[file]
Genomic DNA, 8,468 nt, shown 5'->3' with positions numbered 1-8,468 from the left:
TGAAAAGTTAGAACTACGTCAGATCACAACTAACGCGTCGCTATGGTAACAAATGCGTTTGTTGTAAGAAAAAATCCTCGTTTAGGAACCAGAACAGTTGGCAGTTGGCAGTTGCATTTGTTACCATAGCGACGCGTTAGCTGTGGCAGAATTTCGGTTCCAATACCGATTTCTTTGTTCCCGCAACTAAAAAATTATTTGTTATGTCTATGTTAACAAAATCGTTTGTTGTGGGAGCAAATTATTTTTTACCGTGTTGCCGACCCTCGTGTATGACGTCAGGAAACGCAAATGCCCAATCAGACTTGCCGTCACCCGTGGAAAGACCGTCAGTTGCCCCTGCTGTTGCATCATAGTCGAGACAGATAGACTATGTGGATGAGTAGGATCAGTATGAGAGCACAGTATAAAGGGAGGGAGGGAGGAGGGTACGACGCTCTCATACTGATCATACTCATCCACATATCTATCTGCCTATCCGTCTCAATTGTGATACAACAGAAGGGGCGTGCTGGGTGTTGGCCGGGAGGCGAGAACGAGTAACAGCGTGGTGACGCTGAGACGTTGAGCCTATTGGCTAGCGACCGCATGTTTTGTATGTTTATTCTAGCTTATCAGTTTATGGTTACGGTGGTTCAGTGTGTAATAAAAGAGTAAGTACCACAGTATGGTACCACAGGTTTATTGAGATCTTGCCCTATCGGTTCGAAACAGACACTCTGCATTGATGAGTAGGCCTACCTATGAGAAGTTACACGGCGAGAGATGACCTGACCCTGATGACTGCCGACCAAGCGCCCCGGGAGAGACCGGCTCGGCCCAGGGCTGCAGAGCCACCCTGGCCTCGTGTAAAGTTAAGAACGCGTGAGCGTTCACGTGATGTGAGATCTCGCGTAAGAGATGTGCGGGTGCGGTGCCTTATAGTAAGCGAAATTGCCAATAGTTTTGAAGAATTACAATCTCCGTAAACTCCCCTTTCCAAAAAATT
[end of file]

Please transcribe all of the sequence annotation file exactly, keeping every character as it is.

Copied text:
Genomic DNA, 8,468 nt, shown 5'->3' with positions numbered 1-8,468 from the left:
TGAAAAGTTAGAACTACGTCAGATCACAACTAACGCGTCGCTATGGTAACAAATGCGTTTGTTGTAAGAAAAAATCCTCGTTTAGGAACCAGAACAGTTGGCAGTTGGCAGTTGCATTTGTTACCATAGCGACGCGTTAGCTGTGGCAGAATTTCGGTTCCAATACCGATTTCTTTGTTCCCGCAACTAAAAAATTATTTGTTATGTCTATGTTAACAAAATCGTTTGTTGTGGGAGCAAATTATTTTTTACCGTGTTGCCGACCCTCGTGTATGACGTCAGGAAACGCAAATGCCCAATCAGACTTGCCGTCACCCGTGGAAAGACCGTCAGTTGCCCCTGCTGTTGCATCATAGTCGAGACAGATAGACTATGTGGATGAGTAGGATCAGTATGAGAGCACAGTATAAAGGGAGGGAGGGAGGAGGGTACGACGCTCTCATACTGATCATACTCATCCACATATCTATCTGCCTATCCGTCTCAATTGTGATACAACAGAAGGGGCGTGCTGGGTGTTGGCCGGGAGGCGAGAACGAGTAACAGCGTGGTGACGCTGAGACGTTGAGCCTATTGGCTAGCGACCGCATGTTTTGTATGTTTATTCTAGCTTATCAGTTTATGGTTACGGTGGTTCAGTGTGTAATAAAAGAGTAAGTACCACAGTATGGTACCACAGGTTTATTGAGATCTTGCCCTATCGGTTCGAAACAGACACTCTGCATTGATGAGTAGGCCTACCTATGAGAAGTTACACGGCGAGAGATGACCTGACCCTGATGACTGCCGACCAAGCGCCCCGGGAGAGACCGGCTCGGCCCAGGGCTGCAGAGCCACCCTGGCCTCGTGTAAAGTTAAGAACGCGTGAGCGTTCACGTGATGTGAGATCTCGCGTAAGAGATGTGCGGGTGCGGTGCCTTATAGTAAGCGAAATTGCCAATAGTTTTGAAGAATTACAATCTCCGTAAACTCCCCTTTCCAAAAAATT